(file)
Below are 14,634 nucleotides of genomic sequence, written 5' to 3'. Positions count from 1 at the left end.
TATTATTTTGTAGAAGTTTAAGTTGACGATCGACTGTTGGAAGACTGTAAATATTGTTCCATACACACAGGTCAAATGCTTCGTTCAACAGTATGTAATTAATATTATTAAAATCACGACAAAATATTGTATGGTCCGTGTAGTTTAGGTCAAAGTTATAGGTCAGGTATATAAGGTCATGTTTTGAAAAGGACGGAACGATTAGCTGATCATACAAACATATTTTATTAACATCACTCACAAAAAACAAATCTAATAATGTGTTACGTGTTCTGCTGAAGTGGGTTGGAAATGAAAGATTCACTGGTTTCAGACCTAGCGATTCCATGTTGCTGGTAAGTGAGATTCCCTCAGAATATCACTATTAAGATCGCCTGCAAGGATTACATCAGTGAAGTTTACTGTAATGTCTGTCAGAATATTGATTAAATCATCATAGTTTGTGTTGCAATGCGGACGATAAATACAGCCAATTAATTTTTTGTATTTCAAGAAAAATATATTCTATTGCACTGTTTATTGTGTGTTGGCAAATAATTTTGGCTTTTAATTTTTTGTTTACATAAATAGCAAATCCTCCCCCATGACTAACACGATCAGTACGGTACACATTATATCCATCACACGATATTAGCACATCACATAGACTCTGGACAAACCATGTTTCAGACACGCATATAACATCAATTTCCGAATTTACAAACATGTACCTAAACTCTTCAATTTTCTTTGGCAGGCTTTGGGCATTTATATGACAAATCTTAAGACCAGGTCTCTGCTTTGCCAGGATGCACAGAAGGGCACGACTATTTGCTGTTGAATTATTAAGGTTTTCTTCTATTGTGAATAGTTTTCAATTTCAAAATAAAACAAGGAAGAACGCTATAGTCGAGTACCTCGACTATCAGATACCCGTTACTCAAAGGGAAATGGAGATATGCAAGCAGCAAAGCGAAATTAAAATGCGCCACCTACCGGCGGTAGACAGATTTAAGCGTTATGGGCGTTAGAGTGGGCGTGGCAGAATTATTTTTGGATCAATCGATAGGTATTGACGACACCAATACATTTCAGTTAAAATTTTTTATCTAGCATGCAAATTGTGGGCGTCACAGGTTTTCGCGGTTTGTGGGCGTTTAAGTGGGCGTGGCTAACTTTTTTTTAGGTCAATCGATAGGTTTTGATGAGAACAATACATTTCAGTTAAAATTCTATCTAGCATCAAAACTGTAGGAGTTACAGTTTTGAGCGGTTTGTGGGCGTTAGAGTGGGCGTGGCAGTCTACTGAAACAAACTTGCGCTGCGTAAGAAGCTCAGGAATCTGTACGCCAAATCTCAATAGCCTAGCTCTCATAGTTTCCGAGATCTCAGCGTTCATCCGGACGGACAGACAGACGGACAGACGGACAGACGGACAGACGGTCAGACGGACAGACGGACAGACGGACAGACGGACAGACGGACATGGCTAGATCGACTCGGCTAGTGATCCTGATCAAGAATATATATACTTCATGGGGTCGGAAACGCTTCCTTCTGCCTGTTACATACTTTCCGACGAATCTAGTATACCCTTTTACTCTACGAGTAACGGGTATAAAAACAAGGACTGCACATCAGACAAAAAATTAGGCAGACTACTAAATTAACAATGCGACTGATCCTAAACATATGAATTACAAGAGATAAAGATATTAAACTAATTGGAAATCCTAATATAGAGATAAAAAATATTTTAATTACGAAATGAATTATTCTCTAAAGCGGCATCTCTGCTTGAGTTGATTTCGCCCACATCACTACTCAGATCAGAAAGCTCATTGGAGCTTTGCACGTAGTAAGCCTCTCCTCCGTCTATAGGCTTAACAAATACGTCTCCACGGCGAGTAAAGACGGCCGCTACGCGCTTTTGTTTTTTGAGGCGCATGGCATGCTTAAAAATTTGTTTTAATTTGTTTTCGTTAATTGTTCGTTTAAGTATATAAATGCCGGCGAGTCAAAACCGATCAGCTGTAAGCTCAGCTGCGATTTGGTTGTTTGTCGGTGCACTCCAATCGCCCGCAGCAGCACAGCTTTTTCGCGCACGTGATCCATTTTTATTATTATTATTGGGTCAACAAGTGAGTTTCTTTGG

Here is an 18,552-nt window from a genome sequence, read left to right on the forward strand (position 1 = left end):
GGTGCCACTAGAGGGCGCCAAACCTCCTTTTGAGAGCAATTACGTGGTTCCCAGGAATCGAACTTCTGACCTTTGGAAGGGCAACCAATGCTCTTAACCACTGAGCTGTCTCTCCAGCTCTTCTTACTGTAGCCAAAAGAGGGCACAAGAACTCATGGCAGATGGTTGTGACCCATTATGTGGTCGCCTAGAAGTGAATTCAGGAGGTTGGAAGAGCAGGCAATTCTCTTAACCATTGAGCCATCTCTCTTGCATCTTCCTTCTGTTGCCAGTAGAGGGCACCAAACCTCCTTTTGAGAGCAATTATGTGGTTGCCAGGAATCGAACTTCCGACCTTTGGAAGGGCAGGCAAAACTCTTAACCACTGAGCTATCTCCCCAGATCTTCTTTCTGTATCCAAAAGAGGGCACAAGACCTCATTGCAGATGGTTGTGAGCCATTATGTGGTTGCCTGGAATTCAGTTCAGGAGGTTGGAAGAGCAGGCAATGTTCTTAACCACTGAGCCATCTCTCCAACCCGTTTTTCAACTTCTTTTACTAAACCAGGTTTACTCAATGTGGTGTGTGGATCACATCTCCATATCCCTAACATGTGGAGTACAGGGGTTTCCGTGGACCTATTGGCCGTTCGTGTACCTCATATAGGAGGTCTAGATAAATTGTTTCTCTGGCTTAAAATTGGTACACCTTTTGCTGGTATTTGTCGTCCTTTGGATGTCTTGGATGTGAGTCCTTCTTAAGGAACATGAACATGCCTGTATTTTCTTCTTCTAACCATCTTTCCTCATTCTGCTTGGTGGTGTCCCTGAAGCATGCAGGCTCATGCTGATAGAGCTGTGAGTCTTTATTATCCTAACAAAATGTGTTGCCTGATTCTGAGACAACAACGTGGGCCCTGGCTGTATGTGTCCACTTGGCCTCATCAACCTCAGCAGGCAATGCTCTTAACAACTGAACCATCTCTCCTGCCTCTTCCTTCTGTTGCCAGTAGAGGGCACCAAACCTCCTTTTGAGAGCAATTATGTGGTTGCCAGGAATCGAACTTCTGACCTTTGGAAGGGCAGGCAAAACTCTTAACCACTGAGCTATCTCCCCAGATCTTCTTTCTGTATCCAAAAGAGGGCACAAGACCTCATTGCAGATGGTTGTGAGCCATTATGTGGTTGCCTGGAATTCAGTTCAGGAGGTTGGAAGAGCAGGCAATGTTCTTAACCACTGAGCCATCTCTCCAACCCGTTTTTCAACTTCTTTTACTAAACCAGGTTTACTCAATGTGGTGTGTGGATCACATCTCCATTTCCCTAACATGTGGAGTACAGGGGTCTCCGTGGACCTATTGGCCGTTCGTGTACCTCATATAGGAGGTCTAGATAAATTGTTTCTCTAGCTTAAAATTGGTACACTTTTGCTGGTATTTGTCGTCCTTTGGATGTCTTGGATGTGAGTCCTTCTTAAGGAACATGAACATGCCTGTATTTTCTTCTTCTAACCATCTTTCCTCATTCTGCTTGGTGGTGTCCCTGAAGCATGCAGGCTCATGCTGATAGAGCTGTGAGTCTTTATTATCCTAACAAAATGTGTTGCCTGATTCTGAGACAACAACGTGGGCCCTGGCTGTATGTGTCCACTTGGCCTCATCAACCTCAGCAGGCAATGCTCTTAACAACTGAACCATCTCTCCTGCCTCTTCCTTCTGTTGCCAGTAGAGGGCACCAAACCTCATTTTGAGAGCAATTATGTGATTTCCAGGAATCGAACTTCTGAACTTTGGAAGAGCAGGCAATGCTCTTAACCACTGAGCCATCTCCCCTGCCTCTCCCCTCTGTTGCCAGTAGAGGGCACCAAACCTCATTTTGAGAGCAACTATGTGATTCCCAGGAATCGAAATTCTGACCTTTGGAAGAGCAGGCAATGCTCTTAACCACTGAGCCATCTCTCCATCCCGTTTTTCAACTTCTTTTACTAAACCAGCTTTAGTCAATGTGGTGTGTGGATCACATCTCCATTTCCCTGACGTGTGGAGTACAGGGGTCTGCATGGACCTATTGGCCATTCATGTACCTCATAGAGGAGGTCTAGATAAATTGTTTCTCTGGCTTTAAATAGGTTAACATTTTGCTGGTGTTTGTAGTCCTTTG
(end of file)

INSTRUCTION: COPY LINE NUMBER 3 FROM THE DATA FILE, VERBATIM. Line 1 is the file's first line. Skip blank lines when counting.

Here is an 18,552-nt window from a genome sequence, read left to right on the forward strand (position 1 = left end):